Cities XL 2012
What parents need to know
Parents Need to Know
Parents need to know that Cities XL 2012 is the newest version of the City Builder franchise, where players build sprawling 3D cities by balancing the residential, commercial, and industrial interests of its citizens. There is some mild slapstick-style violence in the cutscenes, where characters get into fights-fights with each other, but it's designed to be humorous.
What's it about?
CITIES XL 2012 is an incredibly detailed simulation that lets players build cities by choosing from almost 1,000 different buildings on more than 60 different maps that represent all types of terrain from wintry forests to sandy beaches. In their role as virtual mayor, the player must address concerns such as making sure there are enough jobs and amenities close to residential areas, and managing energy supply and transportation issues. Players can even set up trade agreements between cities and thereby develop a global economy. That said, Cities XL 2012 is more of an expansion pack to Cities XL 2011 than a full-blown sequel, offering new buildings and maps. Players who already own Cities XL 2011 can purchase Cities XL 2012 at a discounted price.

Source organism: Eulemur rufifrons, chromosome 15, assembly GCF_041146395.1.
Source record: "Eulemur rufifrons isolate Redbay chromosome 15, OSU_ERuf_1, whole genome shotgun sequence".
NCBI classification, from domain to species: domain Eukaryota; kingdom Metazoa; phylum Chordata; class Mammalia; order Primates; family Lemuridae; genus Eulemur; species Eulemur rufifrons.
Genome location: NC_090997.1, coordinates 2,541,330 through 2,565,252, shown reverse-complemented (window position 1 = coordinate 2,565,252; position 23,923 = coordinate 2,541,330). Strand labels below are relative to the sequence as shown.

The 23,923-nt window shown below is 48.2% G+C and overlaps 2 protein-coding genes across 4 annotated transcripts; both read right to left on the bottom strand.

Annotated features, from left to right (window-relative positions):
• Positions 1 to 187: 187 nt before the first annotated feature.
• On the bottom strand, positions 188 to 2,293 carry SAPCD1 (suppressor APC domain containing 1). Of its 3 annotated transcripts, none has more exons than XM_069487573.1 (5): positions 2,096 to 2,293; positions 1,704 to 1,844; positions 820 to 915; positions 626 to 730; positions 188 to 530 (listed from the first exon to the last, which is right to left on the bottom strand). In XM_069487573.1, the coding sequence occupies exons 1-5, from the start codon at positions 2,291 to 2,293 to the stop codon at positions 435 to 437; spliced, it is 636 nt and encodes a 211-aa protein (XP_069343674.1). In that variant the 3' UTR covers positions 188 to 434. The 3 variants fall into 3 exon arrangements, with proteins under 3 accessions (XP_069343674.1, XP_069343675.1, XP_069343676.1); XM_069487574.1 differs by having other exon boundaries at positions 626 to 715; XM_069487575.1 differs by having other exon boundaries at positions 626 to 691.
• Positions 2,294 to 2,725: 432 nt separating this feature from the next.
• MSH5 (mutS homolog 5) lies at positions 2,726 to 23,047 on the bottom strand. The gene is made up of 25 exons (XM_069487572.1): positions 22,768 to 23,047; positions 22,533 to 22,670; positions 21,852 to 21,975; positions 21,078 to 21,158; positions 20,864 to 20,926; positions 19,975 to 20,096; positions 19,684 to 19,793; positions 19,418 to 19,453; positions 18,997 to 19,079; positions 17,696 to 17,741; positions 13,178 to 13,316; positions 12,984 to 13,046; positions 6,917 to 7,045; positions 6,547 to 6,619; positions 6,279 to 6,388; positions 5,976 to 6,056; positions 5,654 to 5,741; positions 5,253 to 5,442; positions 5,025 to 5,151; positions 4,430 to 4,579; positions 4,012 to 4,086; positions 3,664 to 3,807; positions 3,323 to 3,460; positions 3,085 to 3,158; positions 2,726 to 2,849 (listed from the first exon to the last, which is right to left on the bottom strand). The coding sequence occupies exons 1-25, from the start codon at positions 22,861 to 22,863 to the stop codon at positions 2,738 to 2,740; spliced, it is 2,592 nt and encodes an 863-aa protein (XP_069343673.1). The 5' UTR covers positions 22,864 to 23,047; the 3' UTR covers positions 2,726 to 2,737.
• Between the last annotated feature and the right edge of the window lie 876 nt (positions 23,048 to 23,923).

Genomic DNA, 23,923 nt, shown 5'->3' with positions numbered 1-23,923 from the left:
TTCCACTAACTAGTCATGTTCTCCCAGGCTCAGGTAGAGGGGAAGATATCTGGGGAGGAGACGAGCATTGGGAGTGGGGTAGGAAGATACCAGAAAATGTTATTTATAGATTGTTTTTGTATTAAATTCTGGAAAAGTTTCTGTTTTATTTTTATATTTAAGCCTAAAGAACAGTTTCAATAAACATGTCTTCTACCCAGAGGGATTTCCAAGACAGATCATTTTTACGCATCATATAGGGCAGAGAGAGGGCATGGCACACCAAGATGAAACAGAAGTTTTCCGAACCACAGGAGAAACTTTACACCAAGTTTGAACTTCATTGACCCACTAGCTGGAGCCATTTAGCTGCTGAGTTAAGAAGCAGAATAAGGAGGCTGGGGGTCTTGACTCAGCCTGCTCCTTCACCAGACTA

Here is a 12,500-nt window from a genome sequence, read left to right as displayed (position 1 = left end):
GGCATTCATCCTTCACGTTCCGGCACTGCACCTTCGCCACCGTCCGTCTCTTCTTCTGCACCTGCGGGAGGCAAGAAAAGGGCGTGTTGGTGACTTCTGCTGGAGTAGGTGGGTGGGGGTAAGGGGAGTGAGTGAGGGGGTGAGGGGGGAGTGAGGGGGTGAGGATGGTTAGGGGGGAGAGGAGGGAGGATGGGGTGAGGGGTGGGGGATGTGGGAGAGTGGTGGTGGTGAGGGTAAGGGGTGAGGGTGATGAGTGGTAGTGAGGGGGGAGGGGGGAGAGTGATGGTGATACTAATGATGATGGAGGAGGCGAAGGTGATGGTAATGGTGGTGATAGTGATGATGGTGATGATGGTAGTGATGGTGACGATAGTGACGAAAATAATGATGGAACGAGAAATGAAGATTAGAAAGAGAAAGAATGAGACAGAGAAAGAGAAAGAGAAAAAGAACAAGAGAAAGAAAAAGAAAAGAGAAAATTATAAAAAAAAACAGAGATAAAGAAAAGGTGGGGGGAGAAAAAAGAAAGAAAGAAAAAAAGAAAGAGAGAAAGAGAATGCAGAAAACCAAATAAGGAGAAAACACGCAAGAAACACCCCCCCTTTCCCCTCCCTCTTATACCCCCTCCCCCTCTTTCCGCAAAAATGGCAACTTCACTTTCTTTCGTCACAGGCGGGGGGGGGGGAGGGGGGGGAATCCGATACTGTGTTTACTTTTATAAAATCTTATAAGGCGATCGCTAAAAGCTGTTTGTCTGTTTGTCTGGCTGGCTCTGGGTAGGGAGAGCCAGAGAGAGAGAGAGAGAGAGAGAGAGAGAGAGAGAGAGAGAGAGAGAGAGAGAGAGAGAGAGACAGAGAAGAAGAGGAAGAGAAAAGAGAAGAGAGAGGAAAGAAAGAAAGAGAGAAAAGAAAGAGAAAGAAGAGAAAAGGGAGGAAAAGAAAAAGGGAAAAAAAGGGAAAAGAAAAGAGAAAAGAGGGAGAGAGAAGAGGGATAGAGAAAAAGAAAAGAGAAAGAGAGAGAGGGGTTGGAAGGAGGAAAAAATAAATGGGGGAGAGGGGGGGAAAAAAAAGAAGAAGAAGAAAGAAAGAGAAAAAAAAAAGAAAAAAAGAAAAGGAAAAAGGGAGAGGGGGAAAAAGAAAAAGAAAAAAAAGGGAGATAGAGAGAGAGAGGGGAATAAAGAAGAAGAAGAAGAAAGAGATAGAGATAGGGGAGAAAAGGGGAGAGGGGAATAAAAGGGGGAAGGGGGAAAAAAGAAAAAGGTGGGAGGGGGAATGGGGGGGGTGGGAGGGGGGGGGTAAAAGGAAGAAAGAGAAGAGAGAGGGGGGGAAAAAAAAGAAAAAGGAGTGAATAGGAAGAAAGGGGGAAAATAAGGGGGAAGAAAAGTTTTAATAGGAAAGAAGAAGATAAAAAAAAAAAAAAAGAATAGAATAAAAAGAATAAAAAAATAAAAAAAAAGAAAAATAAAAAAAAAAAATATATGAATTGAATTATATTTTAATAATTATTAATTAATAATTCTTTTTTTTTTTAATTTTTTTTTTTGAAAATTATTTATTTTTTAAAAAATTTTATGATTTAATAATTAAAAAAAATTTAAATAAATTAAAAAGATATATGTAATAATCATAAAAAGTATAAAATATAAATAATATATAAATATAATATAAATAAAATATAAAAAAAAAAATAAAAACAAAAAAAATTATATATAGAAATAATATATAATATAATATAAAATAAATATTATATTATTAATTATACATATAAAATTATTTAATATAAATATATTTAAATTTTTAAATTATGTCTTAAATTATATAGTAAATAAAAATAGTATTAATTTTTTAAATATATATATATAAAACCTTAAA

Is it any good?
There is definitely a learning curve to Cities XL 2012; and while its interface is menu-heavy, it's ultimately well-organized. Players can also opt to participate in detailed tutorials that gradually introduce the game's controls and key concepts. The game delves into all aspects of urban planning in a realistic way; the potential downside being that players might find the game a little dry since the only "disasters" they might encounter are high unemployment, rather than the tornadoes or giant robots of SimCity. Nonetheless, for players who like detailed simulation games, this is a good one.
Families can talk about...
Families can talk about the toughest decisions you had to make as "mayor?" Was it deciding where buildings should go? Tackling unemployment? Or the fact that you have to juggle everything at the same time?
Families can also talk about strategies for building cities over different terrains. How does your approach have to change if you're building a city on the shore of the sea versus at the foot of mountains?